CML- Chronic Myeloid Leukemia

Overview of CML- Chronic Myeloid Leukemia

Chronic myeloid leukaemia is a type of cancer in which there is excessive growth of white blood cells without any differentiation. Consequently, there is overproduction of immature blast cells.

Chronic myeloid leukaemia (Daimi sartaan khoon/دائمی سرطان  خون ) is a myeloproliferative disorder. It is white blood cells cancer in which increased proliferation of the granulocytic cell line. So, there is an increased number of granulocytes, blast cells and immature precursors on the peripheral blood cell profile. It accounts for 20% of all leukaemia affecting adults. It's a type of cancer that starts in certain blood-forming cells of the bone marrow.

  • CML Prevalence

Globally, about 15% of all new cases of leukaemia are chronic myeloid leukaemia. About 1 person in 526 will get CML in their lifetime. The average age at diagnosis of CML is around 64 years. Almost half of the cases are diagnosed in people 65 and older.

Signs and Symptoms of CML- Chronic Myeloid Leukemia

Some common signs and symptoms of CML are as follows:

  • Low level of RBCs( Anemia) leads to shortness of breath, fatigue, and weakness
  • Leukopenia is a shortage of normal white blood cells that leads to a high risk of infections
  • Neutropenia means that the level of normal neutrophils is low leading to bacterial infections
  • Thrombocytopenia is a shortage of blood platelets which causes frequent bleeding and bruises

Other signs and symptoms may include:

  • Bone Pain
  • Enlarged spleen
  • Feeling to be filled after eating small
  • Fever
  • Weight loss
  • Lack of appetite
  • High level of sweating at night
  • Pain under ribs

Types of CML- Chronic Myeloid Leukemia

The growth or spread of CML is called the phase or stages. There are the following stages of CML to estimate its growth.

  • Chronic Stage

The blood and bone marrow contain >10% immature white blood cells (blast cells). This phase can last for several years. However, without effective treatment, the disease can progress to the accelerated or blast phases. About 90% of people have chronic phase CML when they are diagnosed. Abdomen might be swollen due to an enlarged spleen. Some people with chronic phase CML have symptoms when they are diagnosed and some do not. Most symptoms are treatable.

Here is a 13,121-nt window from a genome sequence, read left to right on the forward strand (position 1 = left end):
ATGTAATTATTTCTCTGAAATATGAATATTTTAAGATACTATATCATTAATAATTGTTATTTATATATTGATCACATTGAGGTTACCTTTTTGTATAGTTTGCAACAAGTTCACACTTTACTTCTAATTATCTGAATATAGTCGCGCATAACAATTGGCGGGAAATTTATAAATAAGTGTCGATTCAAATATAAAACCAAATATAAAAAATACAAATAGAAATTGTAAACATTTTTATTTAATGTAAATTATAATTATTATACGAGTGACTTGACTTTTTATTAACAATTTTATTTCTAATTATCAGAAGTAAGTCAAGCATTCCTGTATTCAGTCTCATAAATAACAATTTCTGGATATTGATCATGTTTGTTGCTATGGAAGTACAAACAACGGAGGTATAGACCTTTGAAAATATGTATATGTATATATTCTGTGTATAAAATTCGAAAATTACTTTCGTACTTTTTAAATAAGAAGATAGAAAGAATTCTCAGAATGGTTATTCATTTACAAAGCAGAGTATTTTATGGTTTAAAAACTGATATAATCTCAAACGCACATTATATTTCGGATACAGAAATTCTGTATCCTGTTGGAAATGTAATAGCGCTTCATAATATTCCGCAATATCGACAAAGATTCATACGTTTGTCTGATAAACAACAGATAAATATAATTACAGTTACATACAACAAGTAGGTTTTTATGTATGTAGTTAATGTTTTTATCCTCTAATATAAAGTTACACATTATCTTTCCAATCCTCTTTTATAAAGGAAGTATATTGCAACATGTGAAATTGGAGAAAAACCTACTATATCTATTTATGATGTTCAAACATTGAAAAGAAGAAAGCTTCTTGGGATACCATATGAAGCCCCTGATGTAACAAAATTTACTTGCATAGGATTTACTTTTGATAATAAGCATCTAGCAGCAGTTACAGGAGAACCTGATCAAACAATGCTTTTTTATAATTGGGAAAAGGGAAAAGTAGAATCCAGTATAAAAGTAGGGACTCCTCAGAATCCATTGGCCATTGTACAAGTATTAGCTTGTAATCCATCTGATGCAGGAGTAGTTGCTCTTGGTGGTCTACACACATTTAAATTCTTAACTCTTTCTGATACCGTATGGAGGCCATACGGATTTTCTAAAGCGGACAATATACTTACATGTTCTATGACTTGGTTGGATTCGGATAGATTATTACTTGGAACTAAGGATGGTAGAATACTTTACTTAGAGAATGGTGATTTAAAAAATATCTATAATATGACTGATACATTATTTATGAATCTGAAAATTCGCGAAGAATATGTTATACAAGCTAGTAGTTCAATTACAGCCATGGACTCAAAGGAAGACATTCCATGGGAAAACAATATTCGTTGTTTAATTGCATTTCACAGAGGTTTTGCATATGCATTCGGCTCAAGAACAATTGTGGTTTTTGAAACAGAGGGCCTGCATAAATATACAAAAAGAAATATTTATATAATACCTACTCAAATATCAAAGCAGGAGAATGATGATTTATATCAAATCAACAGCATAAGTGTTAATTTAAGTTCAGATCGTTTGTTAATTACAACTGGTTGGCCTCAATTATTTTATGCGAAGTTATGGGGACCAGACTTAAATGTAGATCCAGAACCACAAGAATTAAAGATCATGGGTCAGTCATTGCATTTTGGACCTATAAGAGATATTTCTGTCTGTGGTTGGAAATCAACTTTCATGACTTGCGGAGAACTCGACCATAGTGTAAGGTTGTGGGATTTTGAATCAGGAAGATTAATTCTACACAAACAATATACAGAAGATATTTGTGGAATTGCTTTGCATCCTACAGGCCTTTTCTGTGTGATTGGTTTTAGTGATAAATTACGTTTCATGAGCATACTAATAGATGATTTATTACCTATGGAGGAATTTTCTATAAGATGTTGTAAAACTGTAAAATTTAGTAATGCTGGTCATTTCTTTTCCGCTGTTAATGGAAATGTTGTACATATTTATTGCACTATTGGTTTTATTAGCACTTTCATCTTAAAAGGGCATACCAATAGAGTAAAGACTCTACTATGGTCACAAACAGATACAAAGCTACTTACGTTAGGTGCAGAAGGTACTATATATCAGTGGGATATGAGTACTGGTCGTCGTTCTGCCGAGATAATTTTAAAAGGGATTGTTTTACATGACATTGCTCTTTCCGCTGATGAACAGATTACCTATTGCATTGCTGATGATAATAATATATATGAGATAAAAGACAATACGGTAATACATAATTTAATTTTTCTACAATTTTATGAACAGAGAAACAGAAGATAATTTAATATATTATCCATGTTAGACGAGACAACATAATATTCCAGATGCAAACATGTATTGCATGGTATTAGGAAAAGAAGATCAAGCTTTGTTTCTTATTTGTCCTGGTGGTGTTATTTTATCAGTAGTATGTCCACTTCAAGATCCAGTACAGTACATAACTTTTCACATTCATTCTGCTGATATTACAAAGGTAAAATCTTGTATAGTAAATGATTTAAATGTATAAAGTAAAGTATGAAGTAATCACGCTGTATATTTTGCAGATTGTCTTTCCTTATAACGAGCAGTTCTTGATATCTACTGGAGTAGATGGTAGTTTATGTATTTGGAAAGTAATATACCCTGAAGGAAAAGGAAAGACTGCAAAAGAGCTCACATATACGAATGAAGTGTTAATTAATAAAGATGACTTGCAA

• Accelerated Stage

In this phase of CML patients have 10% - 19% blasts in both the blood and bone marrow or > 20% basophils in the peripheral blood.  These cells sometimes have new cytogenetic changes in addition to the Philadelphia chromosome, because of additional DNA damage and mutations in the CML cells.

  • Blast Stage

In the blast phase, there are 20% or more blasts in the blood or bone marrow, and it is difficult to control the number of white blood cells. The CML cells often have additional genetic changes as well. The blast cells can look like the immature cells seen in patients with other types of leukaemia, specifically acute lymphoblastic leukaemia.  . Patients in the blast phase have a fever, an enlarged spleen and weight loss.

  • Resistant CML

Resistant CML is CML that occurs when it does not respond to treatment. If the CML does recur, there will be another round of tests to learn about the extent of the disease.

Causes of CML- Chronic Myeloid Leukemia

The exact cause of CML is not known, but several risk factors have been identified. The following are some of the known causes and risk factors for CML:

  • Genetic mutations: Most cases of CML are caused by a genetic mutation in the bone marrow cells called the Philadelphia chromosome. This mutation causes the bone marrow cells to produce an abnormal protein called BCR-ABL, which leads to the production of too many white blood cells.
  • Radiation exposure: Exposure to high levels of ionizing radiation, such as from nuclear accidents or medical treatments, has been linked to an increased risk of developing CML.